This paper develops a model of short-range ballistic missile defense and uses it to study the performance of Israel’s Iron Dome system. The deterministic base model allows for inaccurate missiles, unsuccessful interceptions, and civil defense. Model enhancements consider the trade-offs in attacking the interception system, the difficulties faced by militants in assembling large salvos, and the effects of imperfect missile classification by the defender. A stochastic model is also developed. Analysis shows that system performance can be highly sensitive to the missile salvo size, and that systems with higher interception rates are more “fragile” when overloaded. The model is calibrated using publically available data about Iron Dome’s use during Operation Pillar of Defense in November 2012. If the systems performed as claimed, they saved Israel an estimated 1778 casualties and $80 million in property damage, and thereby made preemptive strikes on Gaza about 8 times less valuable to Israel. Gaza militants could have inflicted far more damage by grouping their rockets into large salvos, but this may have been difficult given Israel’s suppression efforts. Counter-battery fire by the militants is unlikely to be worthwhile unless they can obtain much more accurate missiles.
    • Moisture-driven shift in the climate sensitivity of white spruce xylem anatomical traits is coupled to large-scale oscillation patterns across northern treeline in northwest North America

      Lange, Jelena; Carrer, Marco; Pisaric, Michael F.J.; Porter, Trevor J.; Seo, Jeong-Wook; Trouillier, Mario; Wilmking, Martin (Wiley Online, 2019-12-04)
      Tree growth at northern treelines is generally temperature‐limited due to cold and short growing seasons. However, temperature‐induced drought stress was repeatedly reported for certain regions of the boreal forest in northwestern North America, provoked by a significant increase in temperature and possibly reinforced by a regime shift of the Pacific decadal oscillation (PDO). The aim of this study is to better understand physiological growth reactions of white spruce, a dominant species of the North American boreal forest, to PDO regime shifts using quantitative wood anatomy and traditional tree‐ring width analysis. We investigated white spruce growth at latitudinal treeline across a > 1,000 km gradient in northwestern North America. Functionally important xylem anatomical traits (lumen area, cell‐wall thickness, cell number) and tree‐ring width were correlated with the drought‐sensitive standardized precipitation‐evapotranspiration index (SPEI) of the growing season. Correlations were computed separately for complete phases of the PDO in the 20th century, representing alternating warm/dry (1925–1946), cool/wet (1947–1976) and again warm/dry (1977–1998) climate regimes. Xylem anatomical traits revealed water‐limiting conditions in both warm/dry PDO regimes, while no or spatially contrasting associations were found for the cool/wet regime, indicating a moisture‐driven shift in growth‐limiting factors between PDO periods. Tree‐ring width reflected only the last shift of 1976/77, suggesting different climate thresholds and a higher sensitivity to moisture availability of xylem anatomical traits compared to tree‐ring width. This high sensitivity of xylem anatomical traits permits to identify first signs of moisture‐driven growth in treeline white spruce at an early stage, suggesting quantitative wood anatomy being a powerful tool to study climate change effects in the northwestern North American treeline ecotone. Projected temperature increase might challenge growth performance of white spruce as a key component of the North American boreal forest biome in the future, when drier conditions are likely to occur with higher frequency and intensity.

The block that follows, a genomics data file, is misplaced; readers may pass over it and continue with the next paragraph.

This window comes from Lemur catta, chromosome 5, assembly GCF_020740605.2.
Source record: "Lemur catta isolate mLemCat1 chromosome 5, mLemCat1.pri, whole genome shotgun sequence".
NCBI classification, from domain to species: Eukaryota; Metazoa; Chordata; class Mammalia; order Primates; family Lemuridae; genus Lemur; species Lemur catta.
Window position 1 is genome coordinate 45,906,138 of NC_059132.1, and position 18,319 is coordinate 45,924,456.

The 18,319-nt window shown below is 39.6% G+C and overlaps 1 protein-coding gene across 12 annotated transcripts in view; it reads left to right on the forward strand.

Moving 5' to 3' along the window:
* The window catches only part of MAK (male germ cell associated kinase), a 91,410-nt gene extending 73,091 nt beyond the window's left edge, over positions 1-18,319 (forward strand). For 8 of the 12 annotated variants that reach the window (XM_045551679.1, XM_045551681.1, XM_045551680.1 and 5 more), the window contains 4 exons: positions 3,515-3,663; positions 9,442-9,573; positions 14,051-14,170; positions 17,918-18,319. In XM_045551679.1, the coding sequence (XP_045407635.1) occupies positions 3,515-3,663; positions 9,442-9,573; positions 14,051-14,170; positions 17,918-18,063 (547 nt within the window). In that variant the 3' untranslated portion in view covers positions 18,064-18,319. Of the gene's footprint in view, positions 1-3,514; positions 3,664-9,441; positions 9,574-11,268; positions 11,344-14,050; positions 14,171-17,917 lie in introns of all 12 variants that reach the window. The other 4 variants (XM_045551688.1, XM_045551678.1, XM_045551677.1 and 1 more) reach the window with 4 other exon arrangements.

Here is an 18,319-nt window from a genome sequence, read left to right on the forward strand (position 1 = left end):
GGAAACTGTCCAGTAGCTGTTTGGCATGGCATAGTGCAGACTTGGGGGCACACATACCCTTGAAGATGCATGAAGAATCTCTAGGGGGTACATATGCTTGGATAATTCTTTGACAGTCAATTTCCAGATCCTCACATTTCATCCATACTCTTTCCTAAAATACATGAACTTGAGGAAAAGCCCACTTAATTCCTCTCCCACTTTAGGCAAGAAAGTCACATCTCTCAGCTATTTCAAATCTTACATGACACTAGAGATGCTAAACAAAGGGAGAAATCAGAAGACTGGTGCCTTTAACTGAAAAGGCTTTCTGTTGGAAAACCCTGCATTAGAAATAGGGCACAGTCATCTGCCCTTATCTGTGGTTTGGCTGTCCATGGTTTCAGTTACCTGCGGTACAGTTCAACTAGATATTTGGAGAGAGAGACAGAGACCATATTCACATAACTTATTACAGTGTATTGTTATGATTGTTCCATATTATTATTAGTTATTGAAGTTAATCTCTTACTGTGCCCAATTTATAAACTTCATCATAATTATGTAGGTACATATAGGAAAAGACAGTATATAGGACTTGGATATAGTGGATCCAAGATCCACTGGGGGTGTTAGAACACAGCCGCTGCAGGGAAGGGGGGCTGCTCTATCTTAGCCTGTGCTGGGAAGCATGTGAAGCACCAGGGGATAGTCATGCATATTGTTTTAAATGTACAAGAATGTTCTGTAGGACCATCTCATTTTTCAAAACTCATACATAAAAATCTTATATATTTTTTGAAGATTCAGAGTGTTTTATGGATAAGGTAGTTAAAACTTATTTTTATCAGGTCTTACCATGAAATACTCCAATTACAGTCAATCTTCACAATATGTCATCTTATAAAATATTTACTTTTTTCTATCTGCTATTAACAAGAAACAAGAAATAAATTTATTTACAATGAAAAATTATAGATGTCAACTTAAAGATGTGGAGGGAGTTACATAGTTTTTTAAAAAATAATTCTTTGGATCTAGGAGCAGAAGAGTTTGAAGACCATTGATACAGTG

• Moisture‐driven shift in the climate sensitivity of white spruce xylem anatomical traits is coupled to large‐scale oscillation patterns across northern treeline in northwest North America